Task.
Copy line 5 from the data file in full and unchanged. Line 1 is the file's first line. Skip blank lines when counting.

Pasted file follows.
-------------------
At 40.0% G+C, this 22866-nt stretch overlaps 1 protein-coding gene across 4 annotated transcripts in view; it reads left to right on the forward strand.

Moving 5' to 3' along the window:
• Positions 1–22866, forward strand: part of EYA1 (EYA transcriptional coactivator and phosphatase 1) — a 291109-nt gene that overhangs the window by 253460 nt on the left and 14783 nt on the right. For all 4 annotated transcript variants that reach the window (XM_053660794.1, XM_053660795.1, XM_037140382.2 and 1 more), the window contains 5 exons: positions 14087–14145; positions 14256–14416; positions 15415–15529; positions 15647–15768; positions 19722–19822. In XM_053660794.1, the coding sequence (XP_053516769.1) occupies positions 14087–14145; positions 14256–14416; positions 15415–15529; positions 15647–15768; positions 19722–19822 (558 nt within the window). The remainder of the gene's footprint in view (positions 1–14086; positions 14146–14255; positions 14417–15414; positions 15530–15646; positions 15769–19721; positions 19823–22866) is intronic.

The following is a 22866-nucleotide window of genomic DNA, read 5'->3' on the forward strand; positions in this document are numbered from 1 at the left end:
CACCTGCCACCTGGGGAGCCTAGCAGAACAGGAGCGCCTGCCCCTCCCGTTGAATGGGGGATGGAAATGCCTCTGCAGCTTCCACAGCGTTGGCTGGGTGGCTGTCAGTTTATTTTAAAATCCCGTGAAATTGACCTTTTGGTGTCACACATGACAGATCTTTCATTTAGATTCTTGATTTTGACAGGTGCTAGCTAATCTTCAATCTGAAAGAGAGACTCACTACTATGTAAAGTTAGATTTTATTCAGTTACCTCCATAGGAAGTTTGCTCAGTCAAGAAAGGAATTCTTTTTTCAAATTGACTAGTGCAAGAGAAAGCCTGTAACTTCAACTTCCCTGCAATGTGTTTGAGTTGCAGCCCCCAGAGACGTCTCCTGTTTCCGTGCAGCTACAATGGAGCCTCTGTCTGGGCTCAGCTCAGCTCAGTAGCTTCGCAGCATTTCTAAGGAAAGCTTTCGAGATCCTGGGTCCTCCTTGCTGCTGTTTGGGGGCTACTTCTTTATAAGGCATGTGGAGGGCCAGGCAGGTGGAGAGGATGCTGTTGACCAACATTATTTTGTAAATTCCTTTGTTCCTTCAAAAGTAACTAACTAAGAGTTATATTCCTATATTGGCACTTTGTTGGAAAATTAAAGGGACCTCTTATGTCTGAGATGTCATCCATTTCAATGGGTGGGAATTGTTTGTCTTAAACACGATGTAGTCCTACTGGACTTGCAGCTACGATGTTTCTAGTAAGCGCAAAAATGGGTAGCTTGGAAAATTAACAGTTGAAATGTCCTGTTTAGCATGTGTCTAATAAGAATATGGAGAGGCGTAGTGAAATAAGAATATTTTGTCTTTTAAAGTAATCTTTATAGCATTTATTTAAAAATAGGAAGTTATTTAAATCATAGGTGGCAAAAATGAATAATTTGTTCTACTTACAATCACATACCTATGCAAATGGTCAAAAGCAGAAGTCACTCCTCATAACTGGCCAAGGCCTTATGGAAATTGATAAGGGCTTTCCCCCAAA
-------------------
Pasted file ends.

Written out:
CACCTGCCACCTGGGGAGCCTAGCAGAACAGGAGCGCCTGCCCCTCCCGTTGAATGGGGGATGGAAATGCCTCTGCAGCTTCCACAGCGTTGGCTGGGTGGCTGTCAGTTTATTTTAAAATCCCGTGAAATTGACCTTTTGGTGTCACACATGACAGATCTTTCATTTAGATTCTTGATTTTGACAGGTGCTAGCTAATCTTCAATCTGAAAGAGAGACTCACTACTATGTAAAGTTAGATTTTATTCAGTTACCTCCATAGGAAGTTTGCTCAGTCAAGAAAGGAATTCTTTTTTCAAATTGACTAGTGCAAGAGAAAGCCTGTAACTTCAACTTCCCTGCAATGTGTTTGAGTTGCAGCCCCCAGAGACGTCTCCTGTTTCCGTGCAGCTACAATGGAGCCTCTGTCTGGGCTCAGCTCAGCTCAGTAGCTTCGCAGCATTTCTAAGGAAAGCTTTCGAGATCCTGGGTCCTCCTTGCTGCTGTTTGGGGGCTACTTCTTTATAAGGCATGTGGAGGGCCAGGCAGGTGGAGAGGATGCTGTTGACCAACATTATTTTGTAAATTCCTTTGTTCCTTCAAAAGTAACTAACTAAGAGTTATATTCCTATATTGGCACTTTGTTGGAAAATTAAAGGGACCTCTTATGTCTGAGATGTCATCCATTTCAATGGGTGGGAATTGTTTGTCTTAAACACGATGTAGTCCTACTGGACTTGCAGCTACGATGTTTCTAGTAAGCGCAAAAATGGGTAGCTTGGAAAATTAACAGTTGAAATGTCCTGTTTAGCATGTGTCTAATAAGAATATGGAGAGGCGTAGTGAAATAAGAATATTTTGTCTTTTAAAGTAATCTTTATAGCATTTATTTAAAAATAGGAAGTTATTTAAATCATAGGTGGCAAAAATGAATAATTTGTTCTACTTACAATCACATACCTATGCAAATGGTCAAAAGCAGAAGTCACTCCTCATAACTGGCCAAGGCCTTATGGAAATTGATAAGGGCTTTCCCCCAAA